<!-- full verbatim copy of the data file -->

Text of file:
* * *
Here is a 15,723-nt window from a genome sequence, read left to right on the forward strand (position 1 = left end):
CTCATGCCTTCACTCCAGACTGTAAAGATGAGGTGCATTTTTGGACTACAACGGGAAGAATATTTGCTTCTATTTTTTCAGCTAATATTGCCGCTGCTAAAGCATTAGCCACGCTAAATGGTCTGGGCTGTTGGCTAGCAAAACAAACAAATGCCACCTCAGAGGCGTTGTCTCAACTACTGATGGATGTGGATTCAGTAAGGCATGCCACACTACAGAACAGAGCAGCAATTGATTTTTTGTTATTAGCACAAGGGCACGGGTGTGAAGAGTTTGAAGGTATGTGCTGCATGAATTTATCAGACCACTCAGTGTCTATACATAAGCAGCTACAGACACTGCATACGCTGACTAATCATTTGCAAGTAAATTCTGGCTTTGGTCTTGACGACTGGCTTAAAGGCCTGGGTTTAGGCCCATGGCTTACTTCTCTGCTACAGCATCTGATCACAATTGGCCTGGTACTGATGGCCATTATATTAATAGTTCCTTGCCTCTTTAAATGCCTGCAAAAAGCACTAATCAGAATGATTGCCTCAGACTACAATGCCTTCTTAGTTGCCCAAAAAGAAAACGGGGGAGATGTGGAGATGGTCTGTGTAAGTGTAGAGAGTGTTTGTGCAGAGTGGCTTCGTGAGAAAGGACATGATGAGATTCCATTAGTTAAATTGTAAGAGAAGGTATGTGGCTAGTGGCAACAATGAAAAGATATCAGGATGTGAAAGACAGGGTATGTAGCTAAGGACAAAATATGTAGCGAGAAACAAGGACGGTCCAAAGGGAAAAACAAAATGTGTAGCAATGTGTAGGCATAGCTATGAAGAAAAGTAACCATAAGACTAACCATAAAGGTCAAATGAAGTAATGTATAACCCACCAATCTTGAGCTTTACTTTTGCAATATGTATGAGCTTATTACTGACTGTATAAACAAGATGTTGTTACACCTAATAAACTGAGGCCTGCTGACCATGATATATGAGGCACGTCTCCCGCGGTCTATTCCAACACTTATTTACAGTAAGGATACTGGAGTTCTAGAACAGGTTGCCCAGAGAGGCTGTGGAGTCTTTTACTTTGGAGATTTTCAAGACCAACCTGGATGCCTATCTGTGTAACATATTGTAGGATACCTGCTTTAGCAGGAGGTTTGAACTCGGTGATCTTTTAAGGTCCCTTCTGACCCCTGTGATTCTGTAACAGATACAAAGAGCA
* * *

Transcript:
Here is a 15,723-nt window from a genome sequence, read left to right on the forward strand (position 1 = left end):
CTCATGCCTTCACTCCAGACTGTAAAGATGAGGTGCATTTTTGGACTACAACGGGAAGAATATTTGCTTCTATTTTTTCAGCTAATATTGCCGCTGCTAAAGCATTAGCCACGCTAAATGGTCTGGGCTGTTGGCTAGCAAAACAAACAAATGCCACCTCAGAGGCGTTGTCTCAACTACTGATGGATGTGGATTCAGTAAGGCATGCCACACTACAGAACAGAGCAGCAATTGATTTTTTGTTATTAGCACAAGGGCACGGGTGTGAAGAGTTTGAAGGTATGTGCTGCATGAATTTATCAGACCACTCAGTGTCTATACATAAGCAGCTACAGACACTGCATACGCTGACTAATCATTTGCAAGTAAATTCTGGCTTTGGTCTTGACGACTGGCTTAAAGGCCTGGGTTTAGGCCCATGGCTTACTTCTCTGCTACAGCATCTGATCACAATTGGCCTGGTACTGATGGCCATTATATTAATAGTTCCTTGCCTCTTTAAATGCCTGCAAAAAGCACTAATCAGAATGATTGCCTCAGACTACAATGCCTTCTTAGTTGCCCAAAAAGAAAACGGGGGAGATGTGGAGATGGTCTGTGTAAGTGTAGAGAGTGTTTGTGCAGAGTGGCTTCGTGAGAAAGGACATGATGAGATTCCATTAGTTAAATTGTAAGAGAAGGTATGTGGCTAGTGGCAACAATGAAAAGATATCAGGATGTGAAAGACAGGGTATGTAGCTAAGGACAAAATATGTAGCGAGAAACAAGGACGGTCCAAAGGGAAAAACAAAATGTGTAGCAATGTGTAGGCATAGCTATGAAGAAAAGTAACCATAAGACTAACCATAAAGGTCAAATGAAGTAATGTATAACCCACCAATCTTGAGCTTTACTTTTGCAATATGTATGAGCTTATTACTGACTGTATAAACAAGATGTTGTTACACCTAATAAACTGAGGCCTGCTGACCATGATATATGAGGCACGTCTCCCGCGGTCTATTCCAACACTTATTTACAGTAAGGATACTGGAGTTCTAGAACAGGTTGCCCAGAGAGGCTGTGGAGTCTTTTACTTTGGAGATTTTCAAGACCAACCTGGATGCCTATCTGTGTAACATATTGTAGGATACCTGCTTTAGCAGGAGGTTTGAACTCGGTGATCTTTTAAGGTCCCTTCTGACCCCTGTGATTCTGTAACAGATACAAAGAGCA